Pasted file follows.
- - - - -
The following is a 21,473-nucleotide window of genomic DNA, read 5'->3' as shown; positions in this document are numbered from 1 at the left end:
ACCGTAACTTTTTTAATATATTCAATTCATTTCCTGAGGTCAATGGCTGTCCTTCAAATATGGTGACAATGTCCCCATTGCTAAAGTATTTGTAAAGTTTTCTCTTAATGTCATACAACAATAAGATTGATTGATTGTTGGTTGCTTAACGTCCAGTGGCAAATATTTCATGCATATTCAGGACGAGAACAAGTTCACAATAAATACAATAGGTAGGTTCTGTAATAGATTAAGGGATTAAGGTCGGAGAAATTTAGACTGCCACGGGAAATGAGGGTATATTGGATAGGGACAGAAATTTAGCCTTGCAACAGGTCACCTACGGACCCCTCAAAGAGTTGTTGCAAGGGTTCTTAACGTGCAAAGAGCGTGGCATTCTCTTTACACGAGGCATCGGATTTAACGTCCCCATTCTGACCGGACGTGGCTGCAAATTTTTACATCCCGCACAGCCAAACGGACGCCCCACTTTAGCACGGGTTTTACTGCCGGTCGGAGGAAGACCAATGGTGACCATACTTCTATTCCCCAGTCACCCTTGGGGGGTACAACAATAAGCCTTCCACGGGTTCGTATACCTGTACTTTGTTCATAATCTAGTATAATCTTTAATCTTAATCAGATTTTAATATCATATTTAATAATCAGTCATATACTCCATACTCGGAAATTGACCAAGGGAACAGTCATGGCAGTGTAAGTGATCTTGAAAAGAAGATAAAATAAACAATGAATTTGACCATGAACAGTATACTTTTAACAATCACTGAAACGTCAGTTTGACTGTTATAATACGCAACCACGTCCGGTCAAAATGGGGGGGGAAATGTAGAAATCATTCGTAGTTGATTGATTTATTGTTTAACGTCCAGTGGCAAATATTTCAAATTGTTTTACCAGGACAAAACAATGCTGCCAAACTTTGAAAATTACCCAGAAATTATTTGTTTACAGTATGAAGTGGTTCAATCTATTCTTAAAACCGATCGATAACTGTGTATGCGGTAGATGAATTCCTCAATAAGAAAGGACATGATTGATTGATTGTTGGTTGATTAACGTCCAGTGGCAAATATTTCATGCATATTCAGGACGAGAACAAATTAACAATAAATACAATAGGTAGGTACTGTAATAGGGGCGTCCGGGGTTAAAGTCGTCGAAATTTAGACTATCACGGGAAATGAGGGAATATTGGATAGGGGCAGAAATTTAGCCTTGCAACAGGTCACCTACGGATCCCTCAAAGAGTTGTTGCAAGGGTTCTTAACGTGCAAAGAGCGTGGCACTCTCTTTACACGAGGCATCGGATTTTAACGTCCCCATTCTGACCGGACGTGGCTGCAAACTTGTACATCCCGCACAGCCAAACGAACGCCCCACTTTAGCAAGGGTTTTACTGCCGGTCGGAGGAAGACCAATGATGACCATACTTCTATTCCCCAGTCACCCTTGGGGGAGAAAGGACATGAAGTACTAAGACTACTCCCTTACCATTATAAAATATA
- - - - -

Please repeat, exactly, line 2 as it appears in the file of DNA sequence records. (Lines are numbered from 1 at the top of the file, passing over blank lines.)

ACCGTAACTTTTTTAATATATTCAATTCATTTCCTGAGGTCAATGGCTGTCCTTCAAATATGGTGACAATGTCCCCATTGCTAAAGTATTTGTAAAGTTTTCTCTTAATGTCATACAACAATAAGATTGATTGATTGTTGGTTGCTTAACGTCCAGTGGCAAATATTTCATGCATATTCAGGACGAGAACAAGTTCACAATAAATACAATAGGTAGGTTCTGTAATAGATTAAGGGATTAAGGTCGGAGAAATTTAGACTGCCACGGGAAATGAGGGTATATTGGATAGGGACAGAAATTTAGCCTTGCAACAGGTCACCTACGGACCCCTCAAAGAGTTGTTGCAAGGGTTCTTAACGTGCAAAGAGCGTGGCATTCTCTTTACACGAGGCATCGGATTTAACGTCCCCATTCTGACCGGACGTGGCTGCAAATTTTTACATCCCGCACAGCCAAACGGACGCCCCACTTTAGCACGGGTTTTACTGCCGGTCGGAGGAAGACCAATGGTGACCATACTTCTATTCCCCAGTCACCCTTGGGGGGTACAACAATAAGCCTTCCACGGGTTCGTATACCTGTACTTTGTTCATAATCTAGTATAATCTTTAATCTTAATCAGATTTTAATATCATATTTAATAATCAGTCATATACTCCATACTCGGAAATTGACCAAGGGAACAGTCATGGCAGTGTAAGTGATCTTGAAAAGAAGATAAAATAAACAATGAATTTGACCATGAACAGTATACTTTTAACAATCACTGAAACGTCAGTTTGACTGTTATAATACGCAACCACGTCCGGTCAAAATGGGGGGGGAAATGTAGAAATCATTCGTAGTTGATTGATTTATTGTTTAACGTCCAGTGGCAAATATTTCAAATTGTTTTACCAGGACAAAACAATGCTGCCAAACTTTGAAAATTACCCAGAAATTATTTGTTTACAGTATGAAGTGGTTCAATCTATTCTTAAAACCGATCGATAACTGTGTATGCGGTAGATGAATTCCTCAATAAGAAAGGACATGATTGATTGATTGTTGGTTGATTAACGTCCAGTGGCAAATATTTCATGCATATTCAGGACGAGAACAAATTAACAATAAATACAATAGGTAGGTACTGTAATAGGGGCGTCCGGGGTTAAAGTCGTCGAAATTTAGACTATCACGGGAAATGAGGGAATATTGGATAGGGGCAGAAATTTAGCCTTGCAACAGGTCACCTACGGATCCCTCAAAGAGTTGTTGCAAGGGTTCTTAACGTGCAAAGAGCGTGGCACTCTCTTTACACGAGGCATCGGATTTTAACGTCCCCATTCTGACCGGACGTGGCTGCAAACTTGTACATCCCGCACAGCCAAACGAACGCCCCACTTTAGCAAGGGTTTTACTGCCGGTCGGAGGAAGACCAATGATGACCATACTTCTATTCCCCAGTCACCCTTGGGGGAGAAAGGACATGAAGTACTAAGACTACTCCCTTACCATTATAAAATATA